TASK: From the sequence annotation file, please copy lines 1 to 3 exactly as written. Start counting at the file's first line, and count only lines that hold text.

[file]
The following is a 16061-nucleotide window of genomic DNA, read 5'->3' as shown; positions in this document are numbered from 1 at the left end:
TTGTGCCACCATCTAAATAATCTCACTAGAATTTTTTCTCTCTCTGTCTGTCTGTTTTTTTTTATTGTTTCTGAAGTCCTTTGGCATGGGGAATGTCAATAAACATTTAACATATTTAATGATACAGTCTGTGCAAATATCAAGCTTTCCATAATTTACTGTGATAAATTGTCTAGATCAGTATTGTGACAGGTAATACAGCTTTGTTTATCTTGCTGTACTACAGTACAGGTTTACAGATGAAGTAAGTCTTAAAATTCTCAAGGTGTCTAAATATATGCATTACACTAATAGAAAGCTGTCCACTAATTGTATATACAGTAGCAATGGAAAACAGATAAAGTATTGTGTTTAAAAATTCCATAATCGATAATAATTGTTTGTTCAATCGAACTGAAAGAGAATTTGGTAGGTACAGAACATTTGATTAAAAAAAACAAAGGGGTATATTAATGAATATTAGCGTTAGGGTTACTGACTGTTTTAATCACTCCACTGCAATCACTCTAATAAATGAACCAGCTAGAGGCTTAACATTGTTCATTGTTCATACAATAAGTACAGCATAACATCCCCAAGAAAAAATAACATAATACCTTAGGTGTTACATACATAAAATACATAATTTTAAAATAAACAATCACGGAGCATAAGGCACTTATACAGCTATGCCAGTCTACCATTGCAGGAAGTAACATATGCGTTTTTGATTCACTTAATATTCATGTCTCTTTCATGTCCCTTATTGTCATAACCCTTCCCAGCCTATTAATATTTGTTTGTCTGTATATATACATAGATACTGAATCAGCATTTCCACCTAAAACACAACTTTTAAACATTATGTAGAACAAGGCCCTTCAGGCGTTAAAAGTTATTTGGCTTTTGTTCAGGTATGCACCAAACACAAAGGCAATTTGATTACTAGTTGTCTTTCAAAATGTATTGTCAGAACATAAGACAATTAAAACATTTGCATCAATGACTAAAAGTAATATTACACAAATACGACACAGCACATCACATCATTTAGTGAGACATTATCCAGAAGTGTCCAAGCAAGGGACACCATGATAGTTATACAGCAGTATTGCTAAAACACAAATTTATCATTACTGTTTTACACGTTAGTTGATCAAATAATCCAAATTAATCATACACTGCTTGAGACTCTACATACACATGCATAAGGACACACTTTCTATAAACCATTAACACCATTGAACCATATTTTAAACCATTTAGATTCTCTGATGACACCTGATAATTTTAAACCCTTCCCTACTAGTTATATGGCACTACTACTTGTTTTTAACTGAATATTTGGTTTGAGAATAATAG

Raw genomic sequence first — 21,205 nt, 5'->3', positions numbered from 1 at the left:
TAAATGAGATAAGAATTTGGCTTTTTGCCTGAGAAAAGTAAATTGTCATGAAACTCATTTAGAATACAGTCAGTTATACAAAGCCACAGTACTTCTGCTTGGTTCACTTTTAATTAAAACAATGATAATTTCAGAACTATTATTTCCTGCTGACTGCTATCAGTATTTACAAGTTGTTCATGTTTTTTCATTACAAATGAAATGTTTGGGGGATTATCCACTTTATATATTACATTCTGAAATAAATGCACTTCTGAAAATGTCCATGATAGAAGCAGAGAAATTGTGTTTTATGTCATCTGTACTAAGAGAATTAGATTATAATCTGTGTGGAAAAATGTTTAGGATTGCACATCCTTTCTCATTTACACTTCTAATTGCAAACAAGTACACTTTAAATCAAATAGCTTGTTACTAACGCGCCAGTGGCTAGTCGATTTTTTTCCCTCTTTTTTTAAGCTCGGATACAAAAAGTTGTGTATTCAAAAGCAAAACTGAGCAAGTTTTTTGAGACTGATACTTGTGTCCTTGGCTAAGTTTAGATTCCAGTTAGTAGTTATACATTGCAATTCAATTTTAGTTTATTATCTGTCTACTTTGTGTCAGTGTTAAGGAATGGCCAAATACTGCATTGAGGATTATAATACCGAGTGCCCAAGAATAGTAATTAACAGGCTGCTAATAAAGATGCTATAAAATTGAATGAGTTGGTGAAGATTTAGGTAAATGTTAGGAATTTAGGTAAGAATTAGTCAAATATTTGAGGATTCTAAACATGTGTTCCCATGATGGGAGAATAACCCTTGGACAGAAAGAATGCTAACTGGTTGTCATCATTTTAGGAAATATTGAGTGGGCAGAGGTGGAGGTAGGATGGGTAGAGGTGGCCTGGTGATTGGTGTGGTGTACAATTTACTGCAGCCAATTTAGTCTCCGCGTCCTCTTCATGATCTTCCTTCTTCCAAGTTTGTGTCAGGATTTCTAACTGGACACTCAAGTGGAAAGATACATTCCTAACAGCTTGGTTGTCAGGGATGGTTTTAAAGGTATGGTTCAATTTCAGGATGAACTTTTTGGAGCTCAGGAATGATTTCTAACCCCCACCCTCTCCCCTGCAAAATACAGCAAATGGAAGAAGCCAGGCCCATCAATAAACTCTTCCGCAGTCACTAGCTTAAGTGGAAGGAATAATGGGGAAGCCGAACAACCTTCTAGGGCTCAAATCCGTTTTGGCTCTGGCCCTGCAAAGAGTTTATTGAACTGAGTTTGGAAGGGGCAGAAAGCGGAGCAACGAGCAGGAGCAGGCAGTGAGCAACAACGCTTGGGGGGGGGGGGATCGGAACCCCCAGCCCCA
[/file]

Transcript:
The following is a 16061-nucleotide window of genomic DNA, read 5'->3' as shown; positions in this document are numbered from 1 at the left end:
TTGTGCCACCATCTAAATAATCTCACTAGAATTTTTTCTCTCTCTGTCTGTCTGTTTTTTTTTATTGTTTCTGAAGTCCTTTGGCATGGGGAATGTCAATAAACATTTAACATATTTAATGATACAGTCTGTGCAAATATCAAGCTTTCCATAATTTACTGTGATAAATTGTCTAGATCAGTATTGTGACAGGTAATACAGCTTTGTTTATCTTGCTGTACTACAGTACAGGTTTACAGATGAAGTAAGTCTTAAAATTCTCAAGGTGTCTAAATATATGCATTACACTAATAGAAAGCTGTCCACTAATTGTATATACAGTAGCAATGGAAAACAGATAAAGTATTGTGTTTAAAAATTCCATAATCGATAATAATTGTTTGTTCAATCGAACTGAAAGAGAATTTGGTAGGTACAGAACATTTGATTAAAAAAAACAAAGGGGTATATTAATGAATATTAGCGTTAGGGTTACTGACTGTTTTAATCACTCCACTGCAATCACTCTAATAAATGAACCAGCTAGAGGCTTAACATTGTTCATTGTTCATACAATAAGTACAGCATAACATCCCCAAGAAAAAATAACATAATACCTTAGGTGTTACATACATAAAATACATAATTTTAAAATAAACAATCACGGAGCATAAGGCACTTATACAGCTATGCCAGTCTACCATTGCAGGAAGTAACATATGCGTTTTTGATTCACTTAATATTCATGTCTCTTTCATGTCCCTTATTGTCATAACCCTTCCCAGCCTATTAATATTTGTTTGTCTGTATATATACATAGATACTGAATCAGCATTTCCACCTAAAACACAACTTTTAAACATTATGTAGAACAAGGCCCTTCAGGCGTTAAAAGTTATTTGGCTTTTGTTCAGGTATGCACCAAACACAAAGGCAATTTGATTACTAGTTGTCTTTCAAAATGTATTGTCAGAACATAAGACAATTAAAACATTTGCATCAATGACTAAAAGTAATATTACACAAATACGACACAGCACATCACATCATTTAGTGAGACATTATCCAGAAGTGTCCAAGCAAGGGACACCATGATAGTTATACAGCAGTATTGCTAAAACACAAATTTATCATTACTGTTTTACACGTTAGTTGATCAAATAATCCAAATTAATCATACACTGCTTGAGACTCTACATACACATGCATAAGGACACACTTTCTATAAACCATTAACACCATTGAACCATATTTTAAACCATTTAGATTCTCTGATGACACCTGATAATTTTAAACCCTTCCCTACTAGTTATATGGCACTACTACTTGTTTTTAACTGAATATTTGGTTTGAGAATAATAG

Raw genomic sequence first — 21,205 nt, 5'->3', positions numbered from 1 at the left: